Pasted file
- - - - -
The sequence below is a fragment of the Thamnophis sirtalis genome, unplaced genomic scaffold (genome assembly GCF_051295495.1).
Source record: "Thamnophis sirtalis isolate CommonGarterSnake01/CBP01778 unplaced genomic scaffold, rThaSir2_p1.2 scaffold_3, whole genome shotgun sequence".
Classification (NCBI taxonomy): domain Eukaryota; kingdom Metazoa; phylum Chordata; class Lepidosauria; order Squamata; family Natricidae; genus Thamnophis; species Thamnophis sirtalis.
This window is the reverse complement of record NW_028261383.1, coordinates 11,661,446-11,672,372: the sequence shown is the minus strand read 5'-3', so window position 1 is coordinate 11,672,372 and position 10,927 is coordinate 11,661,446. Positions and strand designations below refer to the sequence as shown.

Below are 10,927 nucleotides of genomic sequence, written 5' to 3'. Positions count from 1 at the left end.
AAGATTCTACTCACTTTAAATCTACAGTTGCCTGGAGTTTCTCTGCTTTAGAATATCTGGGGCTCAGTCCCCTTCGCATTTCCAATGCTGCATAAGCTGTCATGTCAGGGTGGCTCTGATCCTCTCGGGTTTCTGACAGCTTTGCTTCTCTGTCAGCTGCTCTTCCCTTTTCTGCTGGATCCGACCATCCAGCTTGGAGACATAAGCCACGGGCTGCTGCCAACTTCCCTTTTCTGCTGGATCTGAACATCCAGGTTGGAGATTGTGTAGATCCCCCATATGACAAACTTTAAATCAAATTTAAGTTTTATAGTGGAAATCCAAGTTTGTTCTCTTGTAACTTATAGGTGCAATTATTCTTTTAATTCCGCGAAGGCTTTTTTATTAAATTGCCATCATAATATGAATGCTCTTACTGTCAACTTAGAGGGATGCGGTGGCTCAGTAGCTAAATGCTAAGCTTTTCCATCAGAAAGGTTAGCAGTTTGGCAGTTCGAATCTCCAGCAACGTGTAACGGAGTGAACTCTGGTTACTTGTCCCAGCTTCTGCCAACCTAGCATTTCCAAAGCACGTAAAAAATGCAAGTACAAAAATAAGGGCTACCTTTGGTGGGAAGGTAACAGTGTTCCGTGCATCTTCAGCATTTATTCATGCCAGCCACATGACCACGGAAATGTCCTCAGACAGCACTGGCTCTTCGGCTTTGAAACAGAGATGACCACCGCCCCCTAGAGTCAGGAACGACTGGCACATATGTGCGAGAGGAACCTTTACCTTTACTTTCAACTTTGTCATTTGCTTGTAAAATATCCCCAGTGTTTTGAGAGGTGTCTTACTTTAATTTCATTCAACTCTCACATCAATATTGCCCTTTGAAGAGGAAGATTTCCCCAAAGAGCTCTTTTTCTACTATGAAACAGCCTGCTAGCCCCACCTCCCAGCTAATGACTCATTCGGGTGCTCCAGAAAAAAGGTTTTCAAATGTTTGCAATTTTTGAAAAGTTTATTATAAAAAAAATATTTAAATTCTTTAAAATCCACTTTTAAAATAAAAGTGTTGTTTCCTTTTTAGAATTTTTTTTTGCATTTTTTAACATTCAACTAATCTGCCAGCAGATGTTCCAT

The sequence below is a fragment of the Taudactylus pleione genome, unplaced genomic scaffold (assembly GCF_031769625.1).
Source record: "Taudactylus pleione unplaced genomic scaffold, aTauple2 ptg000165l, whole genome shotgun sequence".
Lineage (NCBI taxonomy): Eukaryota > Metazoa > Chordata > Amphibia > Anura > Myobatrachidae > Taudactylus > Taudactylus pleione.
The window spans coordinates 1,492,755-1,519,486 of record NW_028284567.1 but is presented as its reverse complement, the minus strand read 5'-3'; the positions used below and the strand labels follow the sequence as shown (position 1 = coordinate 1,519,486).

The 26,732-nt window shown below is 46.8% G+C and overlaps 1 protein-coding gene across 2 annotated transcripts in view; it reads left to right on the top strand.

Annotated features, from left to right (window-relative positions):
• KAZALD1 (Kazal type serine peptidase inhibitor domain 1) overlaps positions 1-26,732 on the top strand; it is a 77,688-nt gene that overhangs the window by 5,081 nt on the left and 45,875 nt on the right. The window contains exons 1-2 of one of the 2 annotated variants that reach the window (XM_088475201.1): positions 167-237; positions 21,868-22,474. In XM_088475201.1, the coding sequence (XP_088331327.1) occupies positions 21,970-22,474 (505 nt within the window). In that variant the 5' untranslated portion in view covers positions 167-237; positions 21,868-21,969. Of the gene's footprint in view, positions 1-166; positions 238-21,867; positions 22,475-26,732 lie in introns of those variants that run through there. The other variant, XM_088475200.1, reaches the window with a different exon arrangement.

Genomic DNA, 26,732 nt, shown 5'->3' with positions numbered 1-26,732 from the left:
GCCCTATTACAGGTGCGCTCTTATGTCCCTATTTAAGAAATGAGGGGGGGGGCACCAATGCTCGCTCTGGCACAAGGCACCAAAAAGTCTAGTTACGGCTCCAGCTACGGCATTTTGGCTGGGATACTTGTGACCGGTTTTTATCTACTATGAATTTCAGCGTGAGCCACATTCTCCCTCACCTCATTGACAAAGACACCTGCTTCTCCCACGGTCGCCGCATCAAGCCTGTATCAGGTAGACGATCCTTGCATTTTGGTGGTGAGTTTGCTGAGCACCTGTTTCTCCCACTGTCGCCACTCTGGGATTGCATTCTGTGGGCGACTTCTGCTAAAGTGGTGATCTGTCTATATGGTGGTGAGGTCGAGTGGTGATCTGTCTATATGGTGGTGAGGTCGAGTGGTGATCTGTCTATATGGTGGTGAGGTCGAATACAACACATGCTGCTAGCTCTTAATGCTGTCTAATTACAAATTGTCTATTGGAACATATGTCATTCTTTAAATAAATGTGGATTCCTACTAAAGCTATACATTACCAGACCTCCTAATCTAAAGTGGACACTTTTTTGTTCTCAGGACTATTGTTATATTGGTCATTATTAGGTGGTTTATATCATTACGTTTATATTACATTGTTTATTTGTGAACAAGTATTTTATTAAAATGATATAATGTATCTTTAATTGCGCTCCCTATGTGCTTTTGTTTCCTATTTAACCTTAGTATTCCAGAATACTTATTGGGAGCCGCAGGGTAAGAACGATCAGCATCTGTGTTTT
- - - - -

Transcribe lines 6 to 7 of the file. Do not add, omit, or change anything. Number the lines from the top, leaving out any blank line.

AAGATTCTACTCACTTTAAATCTACAGTTGCCTGGAGTTTCTCTGCTTTAGAATATCTGGGGCTCAGTCCCCTTCGCATTTCCAATGCTGCATAAGCTGTCATGTCAGGGTGGCTCTGATCCTCTCGGGTTTCTGACAGCTTTGCTTCTCTGTCAGCTGCTCTTCCCTTTTCTGCTGGATCCGACCATCCAGCTTGGAGACATAAGCCACGGGCTGCTGCCAACTTCCCTTTTCTGCTGGATCTGAACATCCAGGTTGGAGATTGTGTAGATCCCCCATATGACAAACTTTAAATCAAATTTAAGTTTTATAGTGGAAATCCAAGTTTGTTCTCTTGTAACTTATAGGTGCAATTATTCTTTTAATTCCGCGAAGGCTTTTTTATTAAATTGCCATCATAATATGAATGCTCTTACTGTCAACTTAGAGGGATGCGGTGGCTCAGTAGCTAAATGCTAAGCTTTTCCATCAGAAAGGTTAGCAGTTTGGCAGTTCGAATCTCCAGCAACGTGTAACGGAGTGAACTCTGGTTACTTGTCCCAGCTTCTGCCAACCTAGCATTTCCAAAGCACGTAAAAAATGCAAGTACAAAAATAAGGGCTACCTTTGGTGGGAAGGTAACAGTGTTCCGTGCATCTTCAGCATTTATTCATGCCAGCCACATGACCACGGAAATGTCCTCAGACAGCACTGGCTCTTCGGCTTTGAAACAGAGATGACCACCGCCCCCTAGAGTCAGGAACGACTGGCACATATGTGCGAGAGGAACCTTTACCTTTACTTTCAACTTTGTCATTTGCTTGTAAAATATCCCCAGTGTTTTGAGAGGTGTCTTACTTTAATTTCATTCAACTCTCACATCAATATTGCCCTTTGAAGAGGAAGATTTCCCCAAAGAGCTCTTTTTCTACTATGAAACAGCCTGCTAGCCCCACCTCCCAGCTAATGACTCATTCGGGTGCTCCAGAAAAAAGGTTTTCAAATGTTTGCAATTTTTGAAAAGTTTATTATAAAAAAAATATTTAAATTCTTTAAAATCCACTTTTAAAATAAAAGTGTTGTTTCCTTTTTAGAATTTTTTTTTGCATTTTTTAACATTCAACTAATCTGCCAGCAGATGTTCCAT

The sequence below is a fragment of the Taudactylus pleione genome, unplaced genomic scaffold (assembly GCF_031769625.1).